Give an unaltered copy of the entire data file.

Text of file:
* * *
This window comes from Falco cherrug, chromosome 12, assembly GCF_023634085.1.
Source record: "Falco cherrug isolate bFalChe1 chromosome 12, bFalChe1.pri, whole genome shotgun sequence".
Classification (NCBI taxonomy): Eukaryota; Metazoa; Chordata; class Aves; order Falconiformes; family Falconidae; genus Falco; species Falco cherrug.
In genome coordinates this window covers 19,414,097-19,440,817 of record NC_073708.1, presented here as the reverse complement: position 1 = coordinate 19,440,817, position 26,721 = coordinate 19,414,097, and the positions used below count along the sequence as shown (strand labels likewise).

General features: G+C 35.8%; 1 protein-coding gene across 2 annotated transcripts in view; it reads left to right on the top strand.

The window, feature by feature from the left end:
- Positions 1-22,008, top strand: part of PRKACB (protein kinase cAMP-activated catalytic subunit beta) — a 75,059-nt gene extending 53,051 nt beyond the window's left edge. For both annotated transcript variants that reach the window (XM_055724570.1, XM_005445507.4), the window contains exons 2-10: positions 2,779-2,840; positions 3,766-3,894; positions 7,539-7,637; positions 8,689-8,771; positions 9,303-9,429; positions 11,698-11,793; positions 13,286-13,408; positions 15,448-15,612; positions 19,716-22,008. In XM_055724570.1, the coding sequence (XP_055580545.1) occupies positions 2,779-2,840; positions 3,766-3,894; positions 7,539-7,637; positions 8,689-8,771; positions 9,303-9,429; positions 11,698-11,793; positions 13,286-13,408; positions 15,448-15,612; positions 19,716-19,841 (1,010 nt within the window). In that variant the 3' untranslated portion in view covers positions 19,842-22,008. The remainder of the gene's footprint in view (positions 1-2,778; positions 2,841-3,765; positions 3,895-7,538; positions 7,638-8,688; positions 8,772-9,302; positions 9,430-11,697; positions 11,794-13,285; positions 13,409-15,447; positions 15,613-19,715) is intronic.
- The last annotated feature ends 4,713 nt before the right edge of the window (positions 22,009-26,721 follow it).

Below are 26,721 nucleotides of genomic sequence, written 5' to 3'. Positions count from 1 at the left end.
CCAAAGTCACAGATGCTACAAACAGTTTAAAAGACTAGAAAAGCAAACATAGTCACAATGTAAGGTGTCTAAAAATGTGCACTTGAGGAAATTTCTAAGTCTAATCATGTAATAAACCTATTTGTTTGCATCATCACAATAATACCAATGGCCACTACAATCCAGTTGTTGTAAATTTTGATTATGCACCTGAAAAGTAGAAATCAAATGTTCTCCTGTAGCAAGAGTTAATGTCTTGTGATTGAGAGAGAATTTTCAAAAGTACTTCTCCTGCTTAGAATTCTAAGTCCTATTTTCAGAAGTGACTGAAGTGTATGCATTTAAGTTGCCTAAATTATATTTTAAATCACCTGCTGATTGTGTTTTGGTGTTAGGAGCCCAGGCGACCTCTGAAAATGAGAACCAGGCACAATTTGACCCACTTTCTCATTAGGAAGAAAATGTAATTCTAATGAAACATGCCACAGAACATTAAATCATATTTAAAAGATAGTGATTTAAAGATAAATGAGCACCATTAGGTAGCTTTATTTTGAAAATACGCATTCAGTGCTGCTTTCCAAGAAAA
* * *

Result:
This window comes from Falco cherrug, chromosome 12, assembly GCF_023634085.1.
Source record: "Falco cherrug isolate bFalChe1 chromosome 12, bFalChe1.pri, whole genome shotgun sequence".
Classification (NCBI taxonomy): Eukaryota; Metazoa; Chordata; class Aves; order Falconiformes; family Falconidae; genus Falco; species Falco cherrug.
In genome coordinates this window covers 19,414,097-19,440,817 of record NC_073708.1, presented here as the reverse complement: position 1 = coordinate 19,440,817, position 26,721 = coordinate 19,414,097, and the positions used below count along the sequence as shown (strand labels likewise).

General features: G+C 35.8%; 1 protein-coding gene across 2 annotated transcripts in view; it reads left to right on the top strand.

The window, feature by feature from the left end:
- Positions 1-22,008, top strand: part of PRKACB (protein kinase cAMP-activated catalytic subunit beta) — a 75,059-nt gene extending 53,051 nt beyond the window's left edge. For both annotated transcript variants that reach the window (XM_055724570.1, XM_005445507.4), the window contains exons 2-10: positions 2,779-2,840; positions 3,766-3,894; positions 7,539-7,637; positions 8,689-8,771; positions 9,303-9,429; positions 11,698-11,793; positions 13,286-13,408; positions 15,448-15,612; positions 19,716-22,008. In XM_055724570.1, the coding sequence (XP_055580545.1) occupies positions 2,779-2,840; positions 3,766-3,894; positions 7,539-7,637; positions 8,689-8,771; positions 9,303-9,429; positions 11,698-11,793; positions 13,286-13,408; positions 15,448-15,612; positions 19,716-19,841 (1,010 nt within the window). In that variant the 3' untranslated portion in view covers positions 19,842-22,008. The remainder of the gene's footprint in view (positions 1-2,778; positions 2,841-3,765; positions 3,895-7,538; positions 7,638-8,688; positions 8,772-9,302; positions 9,430-11,697; positions 11,794-13,285; positions 13,409-15,447; positions 15,613-19,715) is intronic.
- The last annotated feature ends 4,713 nt before the right edge of the window (positions 22,009-26,721 follow it).

Below are 26,721 nucleotides of genomic sequence, written 5' to 3'. Positions count from 1 at the left end.
CCAAAGTCACAGATGCTACAAACAGTTTAAAAGACTAGAAAAGCAAACATAGTCACAATGTAAGGTGTCTAAAAATGTGCACTTGAGGAAATTTCTAAGTCTAATCATGTAATAAACCTATTTGTTTGCATCATCACAATAATACCAATGGCCACTACAATCCAGTTGTTGTAAATTTTGATTATGCACCTGAAAAGTAGAAATCAAATGTTCTCCTGTAGCAAGAGTTAATGTCTTGTGATTGAGAGAGAATTTTCAAAAGTACTTCTCCTGCTTAGAATTCTAAGTCCTATTTTCAGAAGTGACTGAAGTGTATGCATTTAAGTTGCCTAAATTATATTTTAAATCACCTGCTGATTGTGTTTTGGTGTTAGGAGCCCAGGCGACCTCTGAAAATGAGAACCAGGCACAATTTGACCCACTTTCTCATTAGGAAGAAAATGTAATTCTAATGAAACATGCCACAGAACATTAAATCATATTTAAAAGATAGTGATTTAAAGATAAATGAGCACCATTAGGTAGCTTTATTTTGAAAATACGCATTCAGTGCTGCTTTCCAAGAAAA